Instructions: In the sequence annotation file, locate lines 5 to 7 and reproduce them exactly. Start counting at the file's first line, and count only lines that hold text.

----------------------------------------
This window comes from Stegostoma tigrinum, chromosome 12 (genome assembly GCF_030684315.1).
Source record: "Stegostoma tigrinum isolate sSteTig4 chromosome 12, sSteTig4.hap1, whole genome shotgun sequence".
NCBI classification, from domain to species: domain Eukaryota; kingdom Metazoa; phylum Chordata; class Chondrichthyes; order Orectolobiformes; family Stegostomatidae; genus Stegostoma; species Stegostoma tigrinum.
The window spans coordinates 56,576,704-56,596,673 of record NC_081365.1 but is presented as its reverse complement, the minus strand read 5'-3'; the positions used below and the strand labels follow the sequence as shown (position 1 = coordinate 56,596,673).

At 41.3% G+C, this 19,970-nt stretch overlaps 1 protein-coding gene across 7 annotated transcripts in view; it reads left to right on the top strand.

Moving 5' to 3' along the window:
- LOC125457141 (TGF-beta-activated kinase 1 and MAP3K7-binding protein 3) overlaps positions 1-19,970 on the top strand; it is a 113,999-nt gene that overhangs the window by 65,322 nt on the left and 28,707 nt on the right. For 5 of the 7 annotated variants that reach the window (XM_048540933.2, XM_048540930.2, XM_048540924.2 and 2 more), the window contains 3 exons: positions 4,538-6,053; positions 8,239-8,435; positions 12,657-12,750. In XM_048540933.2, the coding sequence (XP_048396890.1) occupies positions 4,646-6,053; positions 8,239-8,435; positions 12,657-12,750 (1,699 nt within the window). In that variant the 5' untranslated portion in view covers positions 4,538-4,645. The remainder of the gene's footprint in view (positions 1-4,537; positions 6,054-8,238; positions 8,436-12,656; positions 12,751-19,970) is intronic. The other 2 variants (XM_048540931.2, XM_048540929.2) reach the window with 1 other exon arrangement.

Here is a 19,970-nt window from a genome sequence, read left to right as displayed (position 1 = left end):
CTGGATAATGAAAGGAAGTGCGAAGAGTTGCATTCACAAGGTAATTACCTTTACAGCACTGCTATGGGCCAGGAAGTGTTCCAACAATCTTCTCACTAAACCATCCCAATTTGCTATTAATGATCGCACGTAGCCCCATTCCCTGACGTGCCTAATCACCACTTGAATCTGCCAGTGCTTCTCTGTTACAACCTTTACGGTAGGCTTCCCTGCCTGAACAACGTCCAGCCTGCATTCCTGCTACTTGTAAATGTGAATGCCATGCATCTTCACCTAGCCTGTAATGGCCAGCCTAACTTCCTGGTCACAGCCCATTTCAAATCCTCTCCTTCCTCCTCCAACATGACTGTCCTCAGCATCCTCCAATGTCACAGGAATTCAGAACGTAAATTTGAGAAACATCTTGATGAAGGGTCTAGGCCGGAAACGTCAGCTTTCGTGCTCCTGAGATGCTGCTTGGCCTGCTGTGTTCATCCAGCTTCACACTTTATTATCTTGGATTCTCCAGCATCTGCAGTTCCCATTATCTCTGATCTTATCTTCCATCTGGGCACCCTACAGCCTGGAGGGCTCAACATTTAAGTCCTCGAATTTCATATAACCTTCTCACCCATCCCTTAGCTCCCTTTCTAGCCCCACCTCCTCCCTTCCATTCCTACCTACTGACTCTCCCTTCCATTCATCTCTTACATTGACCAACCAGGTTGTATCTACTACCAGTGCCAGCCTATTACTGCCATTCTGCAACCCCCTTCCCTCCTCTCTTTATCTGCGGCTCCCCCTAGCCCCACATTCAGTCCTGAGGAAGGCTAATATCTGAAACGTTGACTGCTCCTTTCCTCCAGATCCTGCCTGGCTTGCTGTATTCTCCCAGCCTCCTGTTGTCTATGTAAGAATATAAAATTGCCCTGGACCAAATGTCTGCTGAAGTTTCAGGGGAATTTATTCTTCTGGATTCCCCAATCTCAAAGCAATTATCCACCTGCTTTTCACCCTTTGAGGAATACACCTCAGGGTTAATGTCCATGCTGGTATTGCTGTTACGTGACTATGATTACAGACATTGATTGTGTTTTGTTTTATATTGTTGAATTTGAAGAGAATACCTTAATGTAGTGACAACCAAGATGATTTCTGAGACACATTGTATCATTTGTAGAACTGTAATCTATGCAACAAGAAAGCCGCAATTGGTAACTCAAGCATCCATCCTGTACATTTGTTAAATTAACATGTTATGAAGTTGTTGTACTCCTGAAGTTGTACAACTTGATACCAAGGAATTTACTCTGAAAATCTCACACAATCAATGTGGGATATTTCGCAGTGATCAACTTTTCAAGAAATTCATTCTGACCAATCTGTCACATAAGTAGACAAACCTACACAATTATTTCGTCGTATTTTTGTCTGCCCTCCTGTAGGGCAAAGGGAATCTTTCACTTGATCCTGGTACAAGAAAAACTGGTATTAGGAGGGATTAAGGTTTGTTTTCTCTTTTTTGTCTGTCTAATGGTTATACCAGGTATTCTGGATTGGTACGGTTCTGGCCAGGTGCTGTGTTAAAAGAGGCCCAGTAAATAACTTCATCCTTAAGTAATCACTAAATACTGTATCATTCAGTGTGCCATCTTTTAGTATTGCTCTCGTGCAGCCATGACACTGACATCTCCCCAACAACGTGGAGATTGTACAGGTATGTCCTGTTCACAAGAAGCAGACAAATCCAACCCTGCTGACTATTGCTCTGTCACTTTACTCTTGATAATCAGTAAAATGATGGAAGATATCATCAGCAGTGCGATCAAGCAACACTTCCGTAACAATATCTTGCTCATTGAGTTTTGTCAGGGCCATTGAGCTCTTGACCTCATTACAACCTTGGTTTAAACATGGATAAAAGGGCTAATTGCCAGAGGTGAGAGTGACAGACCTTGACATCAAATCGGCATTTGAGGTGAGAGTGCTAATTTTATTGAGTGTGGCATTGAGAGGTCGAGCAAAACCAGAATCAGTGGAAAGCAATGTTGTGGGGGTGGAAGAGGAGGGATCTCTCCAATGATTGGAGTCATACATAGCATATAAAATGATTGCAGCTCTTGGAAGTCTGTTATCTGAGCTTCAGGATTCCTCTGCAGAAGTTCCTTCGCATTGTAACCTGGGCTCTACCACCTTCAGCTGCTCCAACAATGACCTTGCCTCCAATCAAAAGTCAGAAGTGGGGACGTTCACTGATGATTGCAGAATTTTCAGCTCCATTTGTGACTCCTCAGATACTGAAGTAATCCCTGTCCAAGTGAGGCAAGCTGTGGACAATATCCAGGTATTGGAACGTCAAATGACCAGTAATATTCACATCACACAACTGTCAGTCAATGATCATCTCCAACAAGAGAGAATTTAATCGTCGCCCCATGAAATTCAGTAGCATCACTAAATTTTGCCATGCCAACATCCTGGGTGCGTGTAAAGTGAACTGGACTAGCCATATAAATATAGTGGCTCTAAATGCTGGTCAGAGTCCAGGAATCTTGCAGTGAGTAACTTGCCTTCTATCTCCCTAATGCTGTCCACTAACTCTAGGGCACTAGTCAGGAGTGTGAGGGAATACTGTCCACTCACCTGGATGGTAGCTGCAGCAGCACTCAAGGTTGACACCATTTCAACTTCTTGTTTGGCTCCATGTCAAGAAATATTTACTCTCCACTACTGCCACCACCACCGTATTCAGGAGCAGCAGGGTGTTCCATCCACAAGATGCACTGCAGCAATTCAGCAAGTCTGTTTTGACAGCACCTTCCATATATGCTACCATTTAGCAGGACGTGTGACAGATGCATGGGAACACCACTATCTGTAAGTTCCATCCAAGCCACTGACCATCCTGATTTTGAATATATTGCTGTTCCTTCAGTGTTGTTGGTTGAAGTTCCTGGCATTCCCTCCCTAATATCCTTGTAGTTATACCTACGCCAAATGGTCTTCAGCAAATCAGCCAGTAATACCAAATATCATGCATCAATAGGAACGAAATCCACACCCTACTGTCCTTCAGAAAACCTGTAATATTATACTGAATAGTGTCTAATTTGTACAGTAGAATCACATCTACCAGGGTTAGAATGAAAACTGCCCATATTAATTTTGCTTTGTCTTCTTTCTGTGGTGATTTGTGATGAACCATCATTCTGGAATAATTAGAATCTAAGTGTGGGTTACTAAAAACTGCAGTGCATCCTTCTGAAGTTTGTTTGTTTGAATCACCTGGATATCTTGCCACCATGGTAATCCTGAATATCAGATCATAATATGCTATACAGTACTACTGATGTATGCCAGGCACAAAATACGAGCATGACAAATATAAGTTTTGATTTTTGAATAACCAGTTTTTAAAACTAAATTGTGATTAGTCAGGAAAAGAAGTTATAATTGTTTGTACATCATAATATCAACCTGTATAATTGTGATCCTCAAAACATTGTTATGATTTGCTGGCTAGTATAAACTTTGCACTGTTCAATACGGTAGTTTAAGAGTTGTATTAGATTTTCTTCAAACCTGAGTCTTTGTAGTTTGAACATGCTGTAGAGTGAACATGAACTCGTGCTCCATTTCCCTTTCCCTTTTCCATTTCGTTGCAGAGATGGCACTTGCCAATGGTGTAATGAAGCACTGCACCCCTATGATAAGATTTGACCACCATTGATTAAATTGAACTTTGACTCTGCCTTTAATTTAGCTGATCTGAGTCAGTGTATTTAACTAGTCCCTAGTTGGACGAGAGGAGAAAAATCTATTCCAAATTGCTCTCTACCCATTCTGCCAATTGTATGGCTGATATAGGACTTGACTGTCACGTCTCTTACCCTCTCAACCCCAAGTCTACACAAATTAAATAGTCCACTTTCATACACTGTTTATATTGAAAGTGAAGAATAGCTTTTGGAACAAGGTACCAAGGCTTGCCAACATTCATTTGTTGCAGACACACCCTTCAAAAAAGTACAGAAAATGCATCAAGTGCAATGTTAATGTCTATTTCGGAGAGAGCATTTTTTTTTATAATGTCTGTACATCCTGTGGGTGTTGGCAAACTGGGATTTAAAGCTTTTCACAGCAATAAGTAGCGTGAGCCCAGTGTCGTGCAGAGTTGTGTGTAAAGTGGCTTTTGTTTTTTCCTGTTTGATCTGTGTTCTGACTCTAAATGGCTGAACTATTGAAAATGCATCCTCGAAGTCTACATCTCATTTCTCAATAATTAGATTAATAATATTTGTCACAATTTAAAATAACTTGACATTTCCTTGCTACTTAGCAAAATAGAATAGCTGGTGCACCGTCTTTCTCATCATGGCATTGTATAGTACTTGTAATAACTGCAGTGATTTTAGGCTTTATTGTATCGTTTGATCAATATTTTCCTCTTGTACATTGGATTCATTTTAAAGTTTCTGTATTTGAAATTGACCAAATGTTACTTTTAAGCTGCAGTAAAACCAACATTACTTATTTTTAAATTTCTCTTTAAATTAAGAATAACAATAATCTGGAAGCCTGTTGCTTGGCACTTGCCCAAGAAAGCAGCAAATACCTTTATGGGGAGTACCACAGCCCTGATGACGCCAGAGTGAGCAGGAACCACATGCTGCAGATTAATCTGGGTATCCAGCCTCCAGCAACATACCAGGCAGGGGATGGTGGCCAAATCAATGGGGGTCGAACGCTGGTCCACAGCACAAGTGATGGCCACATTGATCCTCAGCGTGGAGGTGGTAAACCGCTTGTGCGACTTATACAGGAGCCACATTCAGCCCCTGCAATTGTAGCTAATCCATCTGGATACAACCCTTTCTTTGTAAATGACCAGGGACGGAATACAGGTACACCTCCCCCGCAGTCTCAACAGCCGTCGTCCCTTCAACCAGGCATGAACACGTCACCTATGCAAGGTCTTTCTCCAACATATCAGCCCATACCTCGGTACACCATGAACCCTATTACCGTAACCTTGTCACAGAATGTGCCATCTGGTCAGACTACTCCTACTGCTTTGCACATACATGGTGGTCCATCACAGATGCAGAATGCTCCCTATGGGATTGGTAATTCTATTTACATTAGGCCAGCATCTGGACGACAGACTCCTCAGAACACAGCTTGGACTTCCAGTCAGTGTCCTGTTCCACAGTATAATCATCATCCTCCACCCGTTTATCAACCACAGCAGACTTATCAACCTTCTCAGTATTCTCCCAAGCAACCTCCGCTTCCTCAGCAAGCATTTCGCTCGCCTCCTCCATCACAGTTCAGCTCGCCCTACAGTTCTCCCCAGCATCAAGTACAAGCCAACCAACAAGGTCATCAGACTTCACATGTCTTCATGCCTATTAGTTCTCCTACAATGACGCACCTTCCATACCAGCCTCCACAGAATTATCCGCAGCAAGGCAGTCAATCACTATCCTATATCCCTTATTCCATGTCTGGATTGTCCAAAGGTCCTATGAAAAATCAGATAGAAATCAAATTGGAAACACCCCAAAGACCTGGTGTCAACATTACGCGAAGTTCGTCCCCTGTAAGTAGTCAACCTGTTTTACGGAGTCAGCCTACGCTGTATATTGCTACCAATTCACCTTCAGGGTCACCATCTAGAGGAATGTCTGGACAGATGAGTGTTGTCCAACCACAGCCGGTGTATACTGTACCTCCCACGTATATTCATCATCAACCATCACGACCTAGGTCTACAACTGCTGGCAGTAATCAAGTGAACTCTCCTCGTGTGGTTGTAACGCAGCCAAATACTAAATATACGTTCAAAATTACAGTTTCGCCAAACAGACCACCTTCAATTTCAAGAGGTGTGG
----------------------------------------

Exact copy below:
At 41.3% G+C, this 19,970-nt stretch overlaps 1 protein-coding gene across 7 annotated transcripts in view; it reads left to right on the top strand.

Moving 5' to 3' along the window:
- LOC125457141 (TGF-beta-activated kinase 1 and MAP3K7-binding protein 3) overlaps positions 1-19,970 on the top strand; it is a 113,999-nt gene that overhangs the window by 65,322 nt on the left and 28,707 nt on the right. For 5 of the 7 annotated variants that reach the window (XM_048540933.2, XM_048540930.2, XM_048540924.2 and 2 more), the window contains 3 exons: positions 4,538-6,053; positions 8,239-8,435; positions 12,657-12,750. In XM_048540933.2, the coding sequence (XP_048396890.1) occupies positions 4,646-6,053; positions 8,239-8,435; positions 12,657-12,750 (1,699 nt within the window). In that variant the 5' untranslated portion in view covers positions 4,538-4,645. The remainder of the gene's footprint in view (positions 1-4,537; positions 6,054-8,238; positions 8,436-12,656; positions 12,751-19,970) is intronic. The other 2 variants (XM_048540931.2, XM_048540929.2) reach the window with 1 other exon arrangement.